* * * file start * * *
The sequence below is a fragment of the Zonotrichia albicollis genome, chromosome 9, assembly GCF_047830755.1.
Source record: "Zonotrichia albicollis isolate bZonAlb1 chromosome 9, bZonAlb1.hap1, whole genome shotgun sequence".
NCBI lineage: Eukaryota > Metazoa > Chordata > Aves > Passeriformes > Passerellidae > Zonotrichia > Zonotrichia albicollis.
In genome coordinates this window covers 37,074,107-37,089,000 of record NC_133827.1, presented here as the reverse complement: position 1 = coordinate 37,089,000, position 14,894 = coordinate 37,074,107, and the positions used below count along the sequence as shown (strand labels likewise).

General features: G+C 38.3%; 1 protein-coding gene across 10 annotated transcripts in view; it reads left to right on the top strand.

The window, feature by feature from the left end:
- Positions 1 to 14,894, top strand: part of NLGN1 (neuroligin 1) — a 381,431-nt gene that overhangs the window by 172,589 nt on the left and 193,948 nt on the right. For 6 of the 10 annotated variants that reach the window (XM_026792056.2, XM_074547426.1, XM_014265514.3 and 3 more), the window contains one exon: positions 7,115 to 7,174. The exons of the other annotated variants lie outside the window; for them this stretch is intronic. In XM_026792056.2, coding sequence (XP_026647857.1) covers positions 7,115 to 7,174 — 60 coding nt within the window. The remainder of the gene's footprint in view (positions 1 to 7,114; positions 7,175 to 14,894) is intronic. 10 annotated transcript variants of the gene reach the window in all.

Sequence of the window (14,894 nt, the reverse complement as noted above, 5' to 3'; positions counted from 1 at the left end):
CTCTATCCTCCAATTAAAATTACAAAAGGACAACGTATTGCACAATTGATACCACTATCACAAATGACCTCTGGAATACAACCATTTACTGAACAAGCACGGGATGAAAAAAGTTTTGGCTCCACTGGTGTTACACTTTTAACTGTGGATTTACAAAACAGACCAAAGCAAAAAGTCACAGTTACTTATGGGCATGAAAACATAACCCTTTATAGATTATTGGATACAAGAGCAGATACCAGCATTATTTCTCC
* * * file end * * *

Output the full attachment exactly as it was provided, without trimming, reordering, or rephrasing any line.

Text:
The sequence below is a fragment of the Zonotrichia albicollis genome, chromosome 9, assembly GCF_047830755.1.
Source record: "Zonotrichia albicollis isolate bZonAlb1 chromosome 9, bZonAlb1.hap1, whole genome shotgun sequence".
NCBI lineage: Eukaryota > Metazoa > Chordata > Aves > Passeriformes > Passerellidae > Zonotrichia > Zonotrichia albicollis.
In genome coordinates this window covers 37,074,107-37,089,000 of record NC_133827.1, presented here as the reverse complement: position 1 = coordinate 37,089,000, position 14,894 = coordinate 37,074,107, and the positions used below count along the sequence as shown (strand labels likewise).

General features: G+C 38.3%; 1 protein-coding gene across 10 annotated transcripts in view; it reads left to right on the top strand.

The window, feature by feature from the left end:
- Positions 1 to 14,894, top strand: part of NLGN1 (neuroligin 1) — a 381,431-nt gene that overhangs the window by 172,589 nt on the left and 193,948 nt on the right. For 6 of the 10 annotated variants that reach the window (XM_026792056.2, XM_074547426.1, XM_014265514.3 and 3 more), the window contains one exon: positions 7,115 to 7,174. The exons of the other annotated variants lie outside the window; for them this stretch is intronic. In XM_026792056.2, coding sequence (XP_026647857.1) covers positions 7,115 to 7,174 — 60 coding nt within the window. The remainder of the gene's footprint in view (positions 1 to 7,114; positions 7,175 to 14,894) is intronic. 10 annotated transcript variants of the gene reach the window in all.

Sequence of the window (14,894 nt, the reverse complement as noted above, 5' to 3'; positions counted from 1 at the left end):
CTCTATCCTCCAATTAAAATTACAAAAGGACAACGTATTGCACAATTGATACCACTATCACAAATGACCTCTGGAATACAACCATTTACTGAACAAGCACGGGATGAAAAAAGTTTTGGCTCCACTGGTGTTACACTTTTAACTGTGGATTTACAAAACAGACCAAAGCAAAAAGTCACAGTTACTTATGGGCATGAAAACATAACCCTTTATAGATTATTGGATACAAGAGCAGATACCAGCATTATTTCTCC